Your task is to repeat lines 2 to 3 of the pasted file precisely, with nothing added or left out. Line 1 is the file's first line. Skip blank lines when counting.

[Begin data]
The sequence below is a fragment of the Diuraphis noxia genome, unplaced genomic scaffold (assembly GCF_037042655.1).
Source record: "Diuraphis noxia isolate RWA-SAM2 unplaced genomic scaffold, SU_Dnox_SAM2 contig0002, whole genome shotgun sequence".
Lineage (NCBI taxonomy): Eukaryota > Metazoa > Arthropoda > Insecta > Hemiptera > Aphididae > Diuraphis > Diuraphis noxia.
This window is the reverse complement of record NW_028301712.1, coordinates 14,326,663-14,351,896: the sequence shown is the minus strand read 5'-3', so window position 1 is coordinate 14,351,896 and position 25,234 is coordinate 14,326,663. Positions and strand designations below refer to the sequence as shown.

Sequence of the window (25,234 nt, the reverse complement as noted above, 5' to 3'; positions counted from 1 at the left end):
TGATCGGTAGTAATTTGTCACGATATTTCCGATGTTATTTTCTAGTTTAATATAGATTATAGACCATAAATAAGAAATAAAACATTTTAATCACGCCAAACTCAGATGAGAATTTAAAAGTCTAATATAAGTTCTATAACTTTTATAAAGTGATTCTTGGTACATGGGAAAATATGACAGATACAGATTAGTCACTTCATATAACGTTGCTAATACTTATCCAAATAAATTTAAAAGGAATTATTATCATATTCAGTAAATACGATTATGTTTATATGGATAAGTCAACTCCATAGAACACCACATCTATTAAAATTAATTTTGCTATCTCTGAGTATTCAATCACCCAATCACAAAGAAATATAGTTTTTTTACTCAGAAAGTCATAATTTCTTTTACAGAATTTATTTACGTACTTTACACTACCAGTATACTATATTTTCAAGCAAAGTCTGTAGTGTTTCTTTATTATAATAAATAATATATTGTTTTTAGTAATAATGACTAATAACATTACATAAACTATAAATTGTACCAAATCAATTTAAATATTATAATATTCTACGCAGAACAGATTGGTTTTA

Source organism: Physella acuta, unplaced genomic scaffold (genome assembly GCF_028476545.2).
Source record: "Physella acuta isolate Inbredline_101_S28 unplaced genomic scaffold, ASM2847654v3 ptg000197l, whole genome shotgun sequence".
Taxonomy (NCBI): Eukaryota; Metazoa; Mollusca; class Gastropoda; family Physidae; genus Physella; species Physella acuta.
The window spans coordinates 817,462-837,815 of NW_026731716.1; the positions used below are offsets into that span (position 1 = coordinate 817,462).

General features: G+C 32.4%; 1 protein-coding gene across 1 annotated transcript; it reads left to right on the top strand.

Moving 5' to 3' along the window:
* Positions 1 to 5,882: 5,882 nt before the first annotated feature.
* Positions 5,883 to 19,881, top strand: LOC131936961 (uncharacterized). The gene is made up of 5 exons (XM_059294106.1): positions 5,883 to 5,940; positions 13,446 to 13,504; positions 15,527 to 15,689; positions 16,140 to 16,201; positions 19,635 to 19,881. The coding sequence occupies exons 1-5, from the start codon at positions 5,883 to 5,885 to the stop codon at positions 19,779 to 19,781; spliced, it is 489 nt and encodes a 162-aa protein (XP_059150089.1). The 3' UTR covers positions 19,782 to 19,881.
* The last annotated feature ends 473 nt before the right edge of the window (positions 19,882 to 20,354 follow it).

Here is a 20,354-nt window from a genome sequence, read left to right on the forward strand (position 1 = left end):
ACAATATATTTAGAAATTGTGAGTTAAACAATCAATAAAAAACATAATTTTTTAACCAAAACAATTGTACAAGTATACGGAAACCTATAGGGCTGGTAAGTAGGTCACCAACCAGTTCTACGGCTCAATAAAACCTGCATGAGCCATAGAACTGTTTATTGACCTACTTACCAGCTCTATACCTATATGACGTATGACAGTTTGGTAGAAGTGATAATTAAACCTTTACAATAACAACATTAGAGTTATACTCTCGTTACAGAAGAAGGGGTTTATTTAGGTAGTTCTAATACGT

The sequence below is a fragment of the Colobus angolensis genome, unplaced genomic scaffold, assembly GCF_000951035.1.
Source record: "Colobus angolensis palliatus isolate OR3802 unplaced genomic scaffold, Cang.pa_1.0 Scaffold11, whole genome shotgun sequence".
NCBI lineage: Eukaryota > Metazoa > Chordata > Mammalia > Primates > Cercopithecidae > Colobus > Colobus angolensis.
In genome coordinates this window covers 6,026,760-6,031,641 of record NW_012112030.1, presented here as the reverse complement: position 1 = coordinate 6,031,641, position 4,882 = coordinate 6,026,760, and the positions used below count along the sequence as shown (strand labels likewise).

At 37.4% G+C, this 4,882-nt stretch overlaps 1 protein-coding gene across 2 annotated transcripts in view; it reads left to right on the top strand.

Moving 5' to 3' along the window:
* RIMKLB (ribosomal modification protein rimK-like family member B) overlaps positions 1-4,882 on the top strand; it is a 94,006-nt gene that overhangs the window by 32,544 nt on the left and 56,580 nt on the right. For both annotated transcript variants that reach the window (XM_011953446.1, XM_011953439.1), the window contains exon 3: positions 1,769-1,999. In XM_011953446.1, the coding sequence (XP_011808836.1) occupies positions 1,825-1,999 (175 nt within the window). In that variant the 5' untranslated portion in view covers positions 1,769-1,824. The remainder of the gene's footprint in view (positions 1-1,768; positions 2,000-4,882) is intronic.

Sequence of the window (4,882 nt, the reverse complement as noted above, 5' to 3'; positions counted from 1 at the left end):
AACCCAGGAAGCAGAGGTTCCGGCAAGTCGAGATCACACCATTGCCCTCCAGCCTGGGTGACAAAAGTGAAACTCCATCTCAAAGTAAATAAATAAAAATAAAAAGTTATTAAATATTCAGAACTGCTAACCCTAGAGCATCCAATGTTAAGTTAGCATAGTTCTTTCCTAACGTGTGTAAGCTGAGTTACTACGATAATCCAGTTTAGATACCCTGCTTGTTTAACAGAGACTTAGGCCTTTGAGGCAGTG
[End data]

Source record: "Diuraphis noxia isolate RWA-SAM2 unplaced genomic scaffold, SU_Dnox_SAM2 contig0002, whole genome shotgun sequence".
Lineage (NCBI taxonomy): Eukaryota > Metazoa > Arthropoda > Insecta > Hemiptera > Aphididae > Diuraphis > Diuraphis noxia.